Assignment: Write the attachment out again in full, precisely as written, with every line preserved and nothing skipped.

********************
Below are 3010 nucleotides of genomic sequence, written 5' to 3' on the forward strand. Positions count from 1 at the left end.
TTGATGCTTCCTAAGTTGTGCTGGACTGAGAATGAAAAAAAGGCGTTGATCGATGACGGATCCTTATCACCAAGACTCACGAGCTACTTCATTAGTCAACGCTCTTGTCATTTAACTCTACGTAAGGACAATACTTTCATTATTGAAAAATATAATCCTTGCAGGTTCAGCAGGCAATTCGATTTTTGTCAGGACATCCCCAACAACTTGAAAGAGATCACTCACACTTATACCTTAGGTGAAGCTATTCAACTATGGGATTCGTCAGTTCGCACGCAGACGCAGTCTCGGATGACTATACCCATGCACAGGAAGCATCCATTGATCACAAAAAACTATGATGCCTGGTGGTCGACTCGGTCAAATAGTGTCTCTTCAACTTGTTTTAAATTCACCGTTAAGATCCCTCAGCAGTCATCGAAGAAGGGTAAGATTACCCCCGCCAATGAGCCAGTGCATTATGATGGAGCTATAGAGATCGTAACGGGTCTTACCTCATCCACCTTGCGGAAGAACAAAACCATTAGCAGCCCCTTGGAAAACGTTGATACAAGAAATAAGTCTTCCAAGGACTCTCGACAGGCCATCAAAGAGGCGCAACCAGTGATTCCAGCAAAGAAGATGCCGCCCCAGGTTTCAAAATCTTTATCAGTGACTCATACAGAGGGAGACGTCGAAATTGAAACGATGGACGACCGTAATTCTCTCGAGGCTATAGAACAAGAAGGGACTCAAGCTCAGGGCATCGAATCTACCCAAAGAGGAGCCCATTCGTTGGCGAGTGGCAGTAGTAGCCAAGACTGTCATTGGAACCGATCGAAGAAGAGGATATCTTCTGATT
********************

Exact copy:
Below are 3010 nucleotides of genomic sequence, written 5' to 3' on the forward strand. Positions count from 1 at the left end.
TTGATGCTTCCTAAGTTGTGCTGGACTGAGAATGAAAAAAAGGCGTTGATCGATGACGGATCCTTATCACCAAGACTCACGAGCTACTTCATTAGTCAACGCTCTTGTCATTTAACTCTACGTAAGGACAATACTTTCATTATTGAAAAATATAATCCTTGCAGGTTCAGCAGGCAATTCGATTTTTGTCAGGACATCCCCAACAACTTGAAAGAGATCACTCACACTTATACCTTAGGTGAAGCTATTCAACTATGGGATTCGTCAGTTCGCACGCAGACGCAGTCTCGGATGACTATACCCATGCACAGGAAGCATCCATTGATCACAAAAAACTATGATGCCTGGTGGTCGACTCGGTCAAATAGTGTCTCTTCAACTTGTTTTAAATTCACCGTTAAGATCCCTCAGCAGTCATCGAAGAAGGGTAAGATTACCCCCGCCAATGAGCCAGTGCATTATGATGGAGCTATAGAGATCGTAACGGGTCTTACCTCATCCACCTTGCGGAAGAACAAAACCATTAGCAGCCCCTTGGAAAACGTTGATACAAGAAATAAGTCTTCCAAGGACTCTCGACAGGCCATCAAAGAGGCGCAACCAGTGATTCCAGCAAAGAAGATGCCGCCCCAGGTTTCAAAATCTTTATCAGTGACTCATACAGAGGGAGACGTCGAAATTGAAACGATGGACGACCGTAATTCTCTCGAGGCTATAGAACAAGAAGGGACTCAAGCTCAGGGCATCGAATCTACCCAAAGAGGAGCCCATTCGTTGGCGAGTGGCAGTAGTAGCCAAGACTGTCATTGGAACCGATCGAAGAAGAGGATATCTTCTGATT